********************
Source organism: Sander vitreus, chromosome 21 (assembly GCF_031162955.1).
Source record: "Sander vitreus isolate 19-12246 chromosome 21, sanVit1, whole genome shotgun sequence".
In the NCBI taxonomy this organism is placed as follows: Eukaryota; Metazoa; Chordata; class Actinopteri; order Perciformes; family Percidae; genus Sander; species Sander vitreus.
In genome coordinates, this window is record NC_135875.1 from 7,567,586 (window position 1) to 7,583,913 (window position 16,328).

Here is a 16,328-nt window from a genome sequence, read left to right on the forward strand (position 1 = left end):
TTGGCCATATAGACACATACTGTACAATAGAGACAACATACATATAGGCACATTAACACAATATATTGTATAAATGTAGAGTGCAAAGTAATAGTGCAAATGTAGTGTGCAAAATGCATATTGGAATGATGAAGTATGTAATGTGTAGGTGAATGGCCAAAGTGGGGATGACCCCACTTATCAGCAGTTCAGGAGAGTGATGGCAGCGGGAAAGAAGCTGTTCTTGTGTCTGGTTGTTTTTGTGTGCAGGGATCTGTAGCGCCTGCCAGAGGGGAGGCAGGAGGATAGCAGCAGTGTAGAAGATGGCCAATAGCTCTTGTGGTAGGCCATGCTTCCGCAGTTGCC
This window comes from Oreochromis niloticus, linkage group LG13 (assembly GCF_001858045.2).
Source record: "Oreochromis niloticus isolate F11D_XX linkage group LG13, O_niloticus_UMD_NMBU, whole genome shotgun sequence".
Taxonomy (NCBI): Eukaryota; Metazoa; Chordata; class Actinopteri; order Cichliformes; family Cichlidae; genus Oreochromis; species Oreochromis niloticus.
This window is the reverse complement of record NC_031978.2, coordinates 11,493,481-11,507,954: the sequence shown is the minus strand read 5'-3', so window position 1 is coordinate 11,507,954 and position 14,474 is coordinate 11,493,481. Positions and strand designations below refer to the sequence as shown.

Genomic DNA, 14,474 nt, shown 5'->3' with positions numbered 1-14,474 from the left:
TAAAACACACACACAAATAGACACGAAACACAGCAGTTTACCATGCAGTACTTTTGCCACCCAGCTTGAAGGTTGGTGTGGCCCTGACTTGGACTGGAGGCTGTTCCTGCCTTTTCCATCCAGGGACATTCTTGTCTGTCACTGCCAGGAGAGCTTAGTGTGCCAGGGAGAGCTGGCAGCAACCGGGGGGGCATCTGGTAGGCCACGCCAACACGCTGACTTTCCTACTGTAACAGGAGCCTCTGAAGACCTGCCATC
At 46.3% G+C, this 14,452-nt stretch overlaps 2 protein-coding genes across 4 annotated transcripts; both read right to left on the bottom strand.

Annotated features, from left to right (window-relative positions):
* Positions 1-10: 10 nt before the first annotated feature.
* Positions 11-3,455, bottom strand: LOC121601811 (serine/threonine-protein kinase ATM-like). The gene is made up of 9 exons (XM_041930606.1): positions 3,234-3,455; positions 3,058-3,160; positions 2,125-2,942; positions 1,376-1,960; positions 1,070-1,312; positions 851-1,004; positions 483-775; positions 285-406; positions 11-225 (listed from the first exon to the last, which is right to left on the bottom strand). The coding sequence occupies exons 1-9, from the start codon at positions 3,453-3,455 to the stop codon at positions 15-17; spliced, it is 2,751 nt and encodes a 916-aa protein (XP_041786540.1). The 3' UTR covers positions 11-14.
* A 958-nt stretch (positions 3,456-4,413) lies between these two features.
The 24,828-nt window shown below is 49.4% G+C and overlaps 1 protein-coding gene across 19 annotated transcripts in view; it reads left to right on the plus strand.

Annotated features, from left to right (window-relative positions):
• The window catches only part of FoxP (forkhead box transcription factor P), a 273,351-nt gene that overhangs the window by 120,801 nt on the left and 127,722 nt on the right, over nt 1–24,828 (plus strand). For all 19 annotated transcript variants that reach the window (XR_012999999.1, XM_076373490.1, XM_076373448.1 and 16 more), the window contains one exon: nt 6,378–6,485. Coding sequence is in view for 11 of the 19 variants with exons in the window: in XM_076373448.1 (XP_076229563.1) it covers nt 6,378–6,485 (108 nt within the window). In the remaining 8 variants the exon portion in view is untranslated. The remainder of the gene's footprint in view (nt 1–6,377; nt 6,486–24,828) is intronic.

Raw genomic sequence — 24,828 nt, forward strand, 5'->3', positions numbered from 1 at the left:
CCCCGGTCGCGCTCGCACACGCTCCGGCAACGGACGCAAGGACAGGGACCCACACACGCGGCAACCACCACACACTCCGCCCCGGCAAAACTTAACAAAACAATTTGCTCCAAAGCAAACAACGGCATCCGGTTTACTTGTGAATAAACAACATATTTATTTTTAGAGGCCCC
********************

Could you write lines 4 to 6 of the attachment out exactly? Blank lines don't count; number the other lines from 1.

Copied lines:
In genome coordinates, this window is record NC_135875.1 from 7,567,586 (window position 1) to 7,583,913 (window position 16,328).

Here is a 16,328-nt window from a genome sequence, read left to right on the forward strand (position 1 = left end):
TTGGCCATATAGACACATACTGTACAATAGAGACAACATACATATAGGCACATTAACACAATATATTGTATAAATGTAGAGTGCAAAGTAATAGTGCAAATGTAGTGTGCAAAATGCATATTGGAATGATGAAGTATGTAATGTGTAGGTGAATGGCCAAAGTGGGGATGACCCCACTTATCAGCAGTTCAGGAGAGTGATGGCAGCGGGAAAGAAGCTGTTCTTGTGTCTGGTTGTTTTTGTGTGCAGGGATCTGTAGCGCCTGCCAGAGGGGAGGCAGGAGGATAGCAGCAGTGTAGAAGATGGCCAATAGCTCTTGTGGTAGGCCATGCTTCCGCAGTTGCC